In a non-delegating constructor, initialization proceeds in the following order:

  • ...

  • Then, non-static data members are initialized in the order they were declared in the class definition (again regardless of the order of the mem-initializers).

This didn't bite you here, but if you ever had data members dependent on each other where the misorder mattered, you would have seen a bug.

You passed the parameter by reference to-const. Unless you plan on supporting integral types beyond 3-4 words (the natural size of a register), like infinite precision numerics, then that is fine. Otherwise, cheap to pass values should be passed by value.


        if (integer <1) {
            throw std::runtime_error(
                "Roman Roman_int::integer_to_roman(const Integer& integer)\n"
                "Invalid Integer value it must be >= 1 \n"
            );
        }

Keep in mind that an exception should reflect what went wrong. The hierarchy of exceptions most users will use and derive from are:

Exception Hierarchy

Exceptions can carry type information and you can leverage the type system to handle each exception type differently. You should have thrown a logic error instead of a runtime error as the error was caused by a flaw in the callers thinking. Even better, throw an invalid argument exception or derive a new exception type specifically for your domain (nonpositive_argument). Runtime errors can be thought of as errors beyond the users control (hardware failure, dropped connection, etc).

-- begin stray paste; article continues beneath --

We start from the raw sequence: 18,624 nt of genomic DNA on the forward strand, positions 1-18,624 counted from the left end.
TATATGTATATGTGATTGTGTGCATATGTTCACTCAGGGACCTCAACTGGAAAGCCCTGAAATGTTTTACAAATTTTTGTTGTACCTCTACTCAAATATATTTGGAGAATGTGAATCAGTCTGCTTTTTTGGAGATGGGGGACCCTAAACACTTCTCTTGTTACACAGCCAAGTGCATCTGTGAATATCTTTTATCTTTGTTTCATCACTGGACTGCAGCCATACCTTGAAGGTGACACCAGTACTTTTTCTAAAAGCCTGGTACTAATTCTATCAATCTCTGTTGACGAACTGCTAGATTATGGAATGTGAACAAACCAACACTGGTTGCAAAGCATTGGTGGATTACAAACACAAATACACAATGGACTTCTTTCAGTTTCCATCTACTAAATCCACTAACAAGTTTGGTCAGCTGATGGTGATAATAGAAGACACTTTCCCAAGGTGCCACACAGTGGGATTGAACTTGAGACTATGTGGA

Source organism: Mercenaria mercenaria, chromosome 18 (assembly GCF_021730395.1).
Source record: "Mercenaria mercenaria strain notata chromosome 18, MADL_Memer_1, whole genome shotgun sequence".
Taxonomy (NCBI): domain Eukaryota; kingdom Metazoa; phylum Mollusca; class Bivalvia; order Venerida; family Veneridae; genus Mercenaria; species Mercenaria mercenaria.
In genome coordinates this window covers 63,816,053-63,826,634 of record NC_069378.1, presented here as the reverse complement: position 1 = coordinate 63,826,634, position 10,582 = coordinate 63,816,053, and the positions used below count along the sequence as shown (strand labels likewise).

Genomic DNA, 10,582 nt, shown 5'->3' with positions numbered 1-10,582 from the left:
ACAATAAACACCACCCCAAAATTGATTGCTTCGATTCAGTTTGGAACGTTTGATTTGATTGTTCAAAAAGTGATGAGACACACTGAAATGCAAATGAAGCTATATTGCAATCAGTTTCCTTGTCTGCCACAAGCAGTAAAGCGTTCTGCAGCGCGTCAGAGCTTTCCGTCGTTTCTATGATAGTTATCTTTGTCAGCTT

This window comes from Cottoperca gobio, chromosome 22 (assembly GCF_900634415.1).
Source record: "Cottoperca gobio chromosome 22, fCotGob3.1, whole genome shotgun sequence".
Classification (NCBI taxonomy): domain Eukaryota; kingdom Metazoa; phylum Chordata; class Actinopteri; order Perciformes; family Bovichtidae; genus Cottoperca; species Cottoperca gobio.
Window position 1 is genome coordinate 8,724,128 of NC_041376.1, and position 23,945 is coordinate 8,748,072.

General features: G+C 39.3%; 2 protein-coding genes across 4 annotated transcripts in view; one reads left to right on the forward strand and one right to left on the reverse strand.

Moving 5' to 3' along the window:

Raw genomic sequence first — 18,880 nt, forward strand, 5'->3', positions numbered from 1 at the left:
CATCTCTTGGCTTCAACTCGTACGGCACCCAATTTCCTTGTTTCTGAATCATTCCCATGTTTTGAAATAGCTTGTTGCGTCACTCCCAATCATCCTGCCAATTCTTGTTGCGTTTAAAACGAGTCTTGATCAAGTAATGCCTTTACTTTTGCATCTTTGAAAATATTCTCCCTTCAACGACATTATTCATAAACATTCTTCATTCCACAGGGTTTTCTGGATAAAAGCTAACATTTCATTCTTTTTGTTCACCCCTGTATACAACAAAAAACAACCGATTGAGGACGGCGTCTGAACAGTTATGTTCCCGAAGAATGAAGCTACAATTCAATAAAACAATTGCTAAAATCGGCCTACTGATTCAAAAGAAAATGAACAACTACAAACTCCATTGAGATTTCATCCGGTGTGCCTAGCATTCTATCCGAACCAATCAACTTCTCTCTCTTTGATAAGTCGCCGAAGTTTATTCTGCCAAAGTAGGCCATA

for (auto it = lookup_table.cbegin(); it != lookup_table.cend(); ++it) {
            while (tmp_integer - it->integer >= 0) {
                tmp_integer -= it->integer;
                roman += it->roman;
            }
        }

Prefer to use range-based for or an algorithm over writing your own loops.

        for (auto&& numeral : lookup_table) {
            while (tmp_integer >= numeral.integer) {
                tmp_integer -= numeral.integer
                roman += numeral.roman;
            }
        }

    Roman_int operator/(const Roman_int& a, const Roman_int& b)
    {
        Roman_int r{ a.as_integer() / b.as_integer() };
        return r;
    }

Since you currently have cases where the Roman_int can be 0, you should check if the divisor is 0 in both the division and modulus operator. Assuming you disallow that, you don't need to check.


    Roman_int operator-(const Roman_int& a, const Roman_int& b)
    {
        int result = a.as_integer() - b.as_integer();
        if (result < 0) {
            result = 1;
        }
        Roman_int r{ r };
        return r;
    }

Don't clamp the result to 1. If the result is a nonpositive value, report it to the caller as its likely a logic error.

Enabled warnings would have caught the self-assignment problem.

You can construct the result as an unnamed temporary of your return type (return {result};).


    bool operator==(const Roman_int& a, const Roman_int& b)
    {
        if (a.as_integer() == b.as_integer() && a.as_roman() == 

b.as_roman()) return true; return false; }

Instead of returning true or false depending on the result of the if statement, just return the result of the if statement.

    bool operator==(const Roman_int& a, const Roman_int& b)
    {
        return a.as_integer() == b.as_integer() && a.as_roman() == b.as_roman();
    }

Assuming both the integer and roman representations are synchronized throughout the lifetime of the object, do you need to check both?


While it's nice that you were able to print out the entire table from 1 to 99, it would be better if you had unit tests for each of your methods and compared observed results to expected results. Consider picking up a testing framework like Catch2, Boost.Test, or Googletest.


Overall, it's well written. Some issues to fix. I would suggest that you check out the CPPCoreGuidelines (if you use Visual Studio, use the CoreGuideline analysis tooling), read up on SOLID, and integrate both unit testing and clang-format into your tooling.


Update

        Roman_integer_values(const Roman_value& roman_digit, const Integer_value& integer_digit)